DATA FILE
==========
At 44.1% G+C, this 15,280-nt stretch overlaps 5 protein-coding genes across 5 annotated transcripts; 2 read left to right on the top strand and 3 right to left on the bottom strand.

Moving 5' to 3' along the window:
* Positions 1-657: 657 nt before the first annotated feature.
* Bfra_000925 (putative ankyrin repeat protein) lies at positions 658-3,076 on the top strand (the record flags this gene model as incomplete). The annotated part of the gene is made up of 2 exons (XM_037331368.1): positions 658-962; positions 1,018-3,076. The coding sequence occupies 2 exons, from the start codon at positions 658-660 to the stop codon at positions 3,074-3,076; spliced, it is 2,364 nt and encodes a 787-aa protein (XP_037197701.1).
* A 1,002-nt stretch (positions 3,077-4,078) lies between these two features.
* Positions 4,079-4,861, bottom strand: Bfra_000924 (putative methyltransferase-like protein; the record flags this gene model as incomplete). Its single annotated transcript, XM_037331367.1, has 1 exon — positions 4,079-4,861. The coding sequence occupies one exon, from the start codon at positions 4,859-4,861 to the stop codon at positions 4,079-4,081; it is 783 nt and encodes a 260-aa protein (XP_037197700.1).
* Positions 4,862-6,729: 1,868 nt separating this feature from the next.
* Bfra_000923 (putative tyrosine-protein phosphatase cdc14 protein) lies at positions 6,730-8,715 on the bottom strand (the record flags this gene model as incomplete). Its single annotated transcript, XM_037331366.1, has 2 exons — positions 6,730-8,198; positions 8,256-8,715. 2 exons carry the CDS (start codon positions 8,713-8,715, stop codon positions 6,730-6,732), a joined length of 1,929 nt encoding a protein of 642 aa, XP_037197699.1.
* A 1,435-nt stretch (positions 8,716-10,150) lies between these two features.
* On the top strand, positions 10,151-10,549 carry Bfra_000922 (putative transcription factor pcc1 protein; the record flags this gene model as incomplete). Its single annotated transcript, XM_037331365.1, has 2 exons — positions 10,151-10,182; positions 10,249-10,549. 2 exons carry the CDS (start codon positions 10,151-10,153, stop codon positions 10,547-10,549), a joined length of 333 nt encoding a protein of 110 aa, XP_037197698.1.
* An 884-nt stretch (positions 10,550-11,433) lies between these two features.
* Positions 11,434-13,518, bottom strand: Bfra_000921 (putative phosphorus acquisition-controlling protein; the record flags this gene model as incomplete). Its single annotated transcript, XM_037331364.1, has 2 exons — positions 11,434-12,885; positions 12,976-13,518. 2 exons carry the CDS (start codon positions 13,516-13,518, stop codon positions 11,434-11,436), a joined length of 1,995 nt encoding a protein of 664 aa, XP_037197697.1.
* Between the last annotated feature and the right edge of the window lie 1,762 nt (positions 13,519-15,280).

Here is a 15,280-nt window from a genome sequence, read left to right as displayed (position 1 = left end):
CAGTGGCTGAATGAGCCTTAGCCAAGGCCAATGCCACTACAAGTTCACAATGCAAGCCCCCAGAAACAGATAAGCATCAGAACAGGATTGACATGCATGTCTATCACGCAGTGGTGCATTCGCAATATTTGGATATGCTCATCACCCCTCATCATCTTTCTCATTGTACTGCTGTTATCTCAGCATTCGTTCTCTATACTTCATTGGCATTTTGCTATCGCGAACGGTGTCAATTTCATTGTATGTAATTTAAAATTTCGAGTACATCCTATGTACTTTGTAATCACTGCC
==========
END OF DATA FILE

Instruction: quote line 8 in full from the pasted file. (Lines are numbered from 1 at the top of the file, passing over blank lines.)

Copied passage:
* Bfra_000923 (putative tyrosine-protein phosphatase cdc14 protein) lies at positions 6,730-8,715 on the bottom strand (the record flags this gene model as incomplete). Its single annotated transcript, XM_037331366.1, has 2 exons — positions 6,730-8,198; positions 8,256-8,715. 2 exons carry the CDS (start codon positions 8,713-8,715, stop codon positions 6,730-6,732), a joined length of 1,929 nt encoding a protein of 642 aa, XP_037197699.1.